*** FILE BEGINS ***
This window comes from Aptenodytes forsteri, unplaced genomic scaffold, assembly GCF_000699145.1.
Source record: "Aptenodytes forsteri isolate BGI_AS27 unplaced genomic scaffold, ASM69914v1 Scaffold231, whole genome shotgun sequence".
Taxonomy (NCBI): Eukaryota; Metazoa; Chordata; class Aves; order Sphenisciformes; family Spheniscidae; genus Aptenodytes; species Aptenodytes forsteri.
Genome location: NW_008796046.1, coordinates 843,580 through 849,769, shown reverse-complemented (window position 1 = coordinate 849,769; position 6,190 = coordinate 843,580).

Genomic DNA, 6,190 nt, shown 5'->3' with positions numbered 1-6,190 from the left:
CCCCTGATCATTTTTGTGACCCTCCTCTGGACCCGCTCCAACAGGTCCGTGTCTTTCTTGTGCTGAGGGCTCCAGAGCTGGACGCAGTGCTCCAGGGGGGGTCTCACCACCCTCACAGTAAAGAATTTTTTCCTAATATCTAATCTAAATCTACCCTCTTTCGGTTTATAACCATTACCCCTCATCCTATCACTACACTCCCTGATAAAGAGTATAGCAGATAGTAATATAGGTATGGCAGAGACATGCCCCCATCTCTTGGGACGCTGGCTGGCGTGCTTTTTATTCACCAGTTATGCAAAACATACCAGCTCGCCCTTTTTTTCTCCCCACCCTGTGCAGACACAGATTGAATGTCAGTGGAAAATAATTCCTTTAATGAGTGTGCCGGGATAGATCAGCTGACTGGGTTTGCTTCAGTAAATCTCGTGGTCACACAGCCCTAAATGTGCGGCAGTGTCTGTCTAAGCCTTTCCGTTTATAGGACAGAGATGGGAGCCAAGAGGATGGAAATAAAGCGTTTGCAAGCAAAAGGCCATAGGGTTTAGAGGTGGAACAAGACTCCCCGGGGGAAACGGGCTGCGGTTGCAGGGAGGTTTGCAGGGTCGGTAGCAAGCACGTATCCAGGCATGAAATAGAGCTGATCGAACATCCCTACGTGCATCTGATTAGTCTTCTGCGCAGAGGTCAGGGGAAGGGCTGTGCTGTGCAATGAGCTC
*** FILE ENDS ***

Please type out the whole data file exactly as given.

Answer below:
This window comes from Aptenodytes forsteri, unplaced genomic scaffold, assembly GCF_000699145.1.
Source record: "Aptenodytes forsteri isolate BGI_AS27 unplaced genomic scaffold, ASM69914v1 Scaffold231, whole genome shotgun sequence".
Taxonomy (NCBI): Eukaryota; Metazoa; Chordata; class Aves; order Sphenisciformes; family Spheniscidae; genus Aptenodytes; species Aptenodytes forsteri.
Genome location: NW_008796046.1, coordinates 843,580 through 849,769, shown reverse-complemented (window position 1 = coordinate 849,769; position 6,190 = coordinate 843,580).

Genomic DNA, 6,190 nt, shown 5'->3' with positions numbered 1-6,190 from the left:
CCCCTGATCATTTTTGTGACCCTCCTCTGGACCCGCTCCAACAGGTCCGTGTCTTTCTTGTGCTGAGGGCTCCAGAGCTGGACGCAGTGCTCCAGGGGGGGTCTCACCACCCTCACAGTAAAGAATTTTTTCCTAATATCTAATCTAAATCTACCCTCTTTCGGTTTATAACCATTACCCCTCATCCTATCACTACACTCCCTGATAAAGAGTATAGCAGATAGTAATATAGGTATGGCAGAGACATGCCCCCATCTCTTGGGACGCTGGCTGGCGTGCTTTTTATTCACCAGTTATGCAAAACATACCAGCTCGCCCTTTTTTTCTCCCCACCCTGTGCAGACACAGATTGAATGTCAGTGGAAAATAATTCCTTTAATGAGTGTGCCGGGATAGATCAGCTGACTGGGTTTGCTTCAGTAAATCTCGTGGTCACACAGCCCTAAATGTGCGGCAGTGTCTGTCTAAGCCTTTCCGTTTATAGGACAGAGATGGGAGCCAAGAGGATGGAAATAAAGCGTTTGCAAGCAAAAGGCCATAGGGTTTAGAGGTGGAACAAGACTCCCCGGGGGAAACGGGCTGCGGTTGCAGGGAGGTTTGCAGGGTCGGTAGCAAGCACGTATCCAGGCATGAAATAGAGCTGATCGAACATCCCTACGTGCATCTGATTAGTCTTCTGCGCAGAGGTCAGGGGAAGGGCTGTGCTGTGCAATGAGCTC